And that call was from someone right next to her, a neighbor who was actually foreign to her… and needed her help in a big big way.

I got up and thought the gentleman had already passed on… he was very pale, his eyes were open but little sign of consciousness. A conductor was near by, I got his attention and told him about the seizure. He called for help and the train proceeded to Stamford where it stopped for Rescue to board and attend to the sick man. That distance seemed to be an eternity. During that time, the man regained consciousness and wanted to know what we wanted of him. He acted like he was just sleeping and I started wondering if that is really what had happened. “Thank you for your concern but I am fine.”

The Rescue personnel had the train stopped for about 10 minutes or so…

It was weird… some people in nearby seats were either sleeping or had their heads buried in their iPads… like this wasn’t even happening. At least no one complained about the train delay.

The man was polite, soft spoken but firm in not wanting any help. He said, “I just passed out for a couple of minutes, it’s nothing!” I really started thinking we made a big blunder and were totally embarrassing this poor soul until one of the Rescue workers asked, “has this happened before?” To that he said, “3 times in the past 2 months.” Rescue finally convinced him to get off the train and at least sign some paperwork. When he realized that he was holding things up and folks were starting to look up from their iPads, he agreed to get off.

I don’t know what happened next, whether he continued to refuse help but I do know this much. If he was sitting next to me I might not have noticed there was a problem. The young lady did tell me that he started shaking and is eyes were rolling into his head. Sitting behind him I could detect no such activity. I might have thought he was asleep… I might have left him there… He could have been having an embolism, or a stroke, or a heart attack. But the young lady next to him did notice…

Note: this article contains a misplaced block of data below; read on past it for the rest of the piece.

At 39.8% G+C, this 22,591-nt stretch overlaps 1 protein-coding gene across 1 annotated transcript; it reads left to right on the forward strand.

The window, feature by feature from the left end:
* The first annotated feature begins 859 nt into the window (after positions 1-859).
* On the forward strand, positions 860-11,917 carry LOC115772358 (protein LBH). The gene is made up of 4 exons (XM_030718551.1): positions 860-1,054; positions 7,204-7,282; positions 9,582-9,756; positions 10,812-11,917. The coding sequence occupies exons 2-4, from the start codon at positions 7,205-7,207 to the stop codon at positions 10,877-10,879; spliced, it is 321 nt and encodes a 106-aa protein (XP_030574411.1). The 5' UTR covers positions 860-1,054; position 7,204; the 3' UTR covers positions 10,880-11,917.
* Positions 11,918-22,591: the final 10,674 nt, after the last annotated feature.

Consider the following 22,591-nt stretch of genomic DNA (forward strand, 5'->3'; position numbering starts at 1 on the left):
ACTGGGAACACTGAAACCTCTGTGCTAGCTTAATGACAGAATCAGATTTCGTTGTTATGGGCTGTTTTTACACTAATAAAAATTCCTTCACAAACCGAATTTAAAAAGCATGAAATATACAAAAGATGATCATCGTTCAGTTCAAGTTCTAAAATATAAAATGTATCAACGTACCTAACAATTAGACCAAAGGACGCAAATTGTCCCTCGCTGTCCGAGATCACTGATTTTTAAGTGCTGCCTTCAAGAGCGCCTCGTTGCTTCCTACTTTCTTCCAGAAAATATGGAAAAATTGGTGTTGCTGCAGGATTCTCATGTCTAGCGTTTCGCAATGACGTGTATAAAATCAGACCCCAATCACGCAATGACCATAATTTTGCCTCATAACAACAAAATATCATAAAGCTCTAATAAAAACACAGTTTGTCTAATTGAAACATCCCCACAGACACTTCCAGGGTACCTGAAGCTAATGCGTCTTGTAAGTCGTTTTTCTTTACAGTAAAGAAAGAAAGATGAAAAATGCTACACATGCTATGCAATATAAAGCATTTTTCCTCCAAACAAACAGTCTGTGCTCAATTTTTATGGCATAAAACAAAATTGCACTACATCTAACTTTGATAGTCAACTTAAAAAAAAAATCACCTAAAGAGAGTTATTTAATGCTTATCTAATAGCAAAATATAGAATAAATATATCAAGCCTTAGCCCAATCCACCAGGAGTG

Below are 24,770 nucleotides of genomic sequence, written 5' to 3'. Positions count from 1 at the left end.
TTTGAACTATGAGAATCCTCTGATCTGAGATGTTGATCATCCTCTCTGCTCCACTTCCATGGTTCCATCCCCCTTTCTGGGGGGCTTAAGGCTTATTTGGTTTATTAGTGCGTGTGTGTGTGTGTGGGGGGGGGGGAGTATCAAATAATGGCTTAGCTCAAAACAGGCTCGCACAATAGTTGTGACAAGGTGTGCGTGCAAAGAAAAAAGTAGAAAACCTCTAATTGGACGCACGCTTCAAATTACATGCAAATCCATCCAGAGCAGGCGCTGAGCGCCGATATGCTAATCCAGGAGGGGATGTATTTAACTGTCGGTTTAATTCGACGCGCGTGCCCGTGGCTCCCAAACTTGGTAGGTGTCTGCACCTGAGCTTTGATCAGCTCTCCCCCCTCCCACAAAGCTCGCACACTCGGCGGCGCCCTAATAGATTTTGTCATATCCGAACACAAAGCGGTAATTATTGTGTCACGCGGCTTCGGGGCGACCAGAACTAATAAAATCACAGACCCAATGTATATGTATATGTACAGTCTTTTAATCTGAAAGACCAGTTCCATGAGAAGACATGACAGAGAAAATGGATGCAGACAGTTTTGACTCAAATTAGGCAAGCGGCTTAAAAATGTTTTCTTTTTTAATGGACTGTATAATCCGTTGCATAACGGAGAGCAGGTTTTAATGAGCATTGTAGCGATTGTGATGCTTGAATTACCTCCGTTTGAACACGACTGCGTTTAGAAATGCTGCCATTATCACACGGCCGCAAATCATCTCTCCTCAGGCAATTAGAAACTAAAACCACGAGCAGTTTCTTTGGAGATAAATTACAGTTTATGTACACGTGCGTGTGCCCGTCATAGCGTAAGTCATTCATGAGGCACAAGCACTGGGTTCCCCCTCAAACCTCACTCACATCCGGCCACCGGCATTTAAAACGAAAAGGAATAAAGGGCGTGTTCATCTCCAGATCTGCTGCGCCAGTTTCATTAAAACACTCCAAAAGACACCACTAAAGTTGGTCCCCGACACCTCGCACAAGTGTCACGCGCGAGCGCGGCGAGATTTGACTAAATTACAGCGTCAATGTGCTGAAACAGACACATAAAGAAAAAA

And as soft spoken as she was, she spoke up.

If she wasn’t there, we might have walked by, figuring he’s still sleeping as lots of the long haul commuters do.

It doesn’t sound like much does it? Someone needs help and you get if for them? Thankfully, this young lady had the good sense to notice. To realize there was something wrong… and to act. When something is obviously catastrophic, your attention is riveted and your better instincts and adrenalin kicks in. But this was subtle, quiet, camouflaged. How easy it is to overlook the quiet cry for help. But she heard it…. right through her ear buds!

I spoke to her before she got off the train… and thanked her for paying attention. She was shaking and crying a little. I told her she might have saved his life. She said, “I don’t think it was that drastic!” I said, “who knows, maybe you stopped him from getting in a car later in the day, and hurting someone else.” I guess you never know when you’re going to get called for an opportunity to make a real difference.

I wondered what happened to that gentleman. The other day I was in NYC again and as I was getting off the train I noticed him walking on the platform… so I guess things turned out all-right.

But this young lady, whoever she was, knows what it is to #BeVital.

Ed Faruolo

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Blog: Disempowered.

By Cristi Hegranes, Founder & Executive Director

GPI HQ —Since the beginning, my goal has been the same: create a training-to-employment program that enables women in developing media markets to become the storytellers of record in some of the least-covered parts of the world.